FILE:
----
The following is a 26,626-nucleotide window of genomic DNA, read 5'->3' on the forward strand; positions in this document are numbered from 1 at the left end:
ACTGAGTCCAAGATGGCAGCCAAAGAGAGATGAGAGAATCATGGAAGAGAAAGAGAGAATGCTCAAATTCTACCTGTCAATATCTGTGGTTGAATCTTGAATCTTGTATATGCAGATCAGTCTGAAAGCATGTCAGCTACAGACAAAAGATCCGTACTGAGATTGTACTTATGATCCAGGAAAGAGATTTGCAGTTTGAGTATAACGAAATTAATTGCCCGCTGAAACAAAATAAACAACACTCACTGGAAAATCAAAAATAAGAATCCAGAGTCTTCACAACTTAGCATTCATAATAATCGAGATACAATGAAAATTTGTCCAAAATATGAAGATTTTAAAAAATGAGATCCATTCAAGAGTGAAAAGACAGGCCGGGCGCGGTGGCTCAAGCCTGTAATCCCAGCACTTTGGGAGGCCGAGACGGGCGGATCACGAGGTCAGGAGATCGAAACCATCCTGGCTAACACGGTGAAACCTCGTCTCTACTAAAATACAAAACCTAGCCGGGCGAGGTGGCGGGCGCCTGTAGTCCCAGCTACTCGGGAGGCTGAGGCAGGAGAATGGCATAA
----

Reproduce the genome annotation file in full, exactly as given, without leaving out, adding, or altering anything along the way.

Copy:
The following is a 26,626-nucleotide window of genomic DNA, read 5'->3' on the forward strand; positions in this document are numbered from 1 at the left end:
ACTGAGTCCAAGATGGCAGCCAAAGAGAGATGAGAGAATCATGGAAGAGAAAGAGAGAATGCTCAAATTCTACCTGTCAATATCTGTGGTTGAATCTTGAATCTTGTATATGCAGATCAGTCTGAAAGCATGTCAGCTACAGACAAAAGATCCGTACTGAGATTGTACTTATGATCCAGGAAAGAGATTTGCAGTTTGAGTATAACGAAATTAATTGCCCGCTGAAACAAAATAAACAACACTCACTGGAAAATCAAAAATAAGAATCCAGAGTCTTCACAACTTAGCATTCATAATAATCGAGATACAATGAAAATTTGTCCAAAATATGAAGATTTTAAAAAATGAGATCCATTCAAGAGTGAAAAGACAGGCCGGGCGCGGTGGCTCAAGCCTGTAATCCCAGCACTTTGGGAGGCCGAGACGGGCGGATCACGAGGTCAGGAGATCGAAACCATCCTGGCTAACACGGTGAAACCTCGTCTCTACTAAAATACAAAACCTAGCCGGGCGAGGTGGCGGGCGCCTGTAGTCCCAGCTACTCGGGAGGCTGAGGCAGGAGAATGGCATAA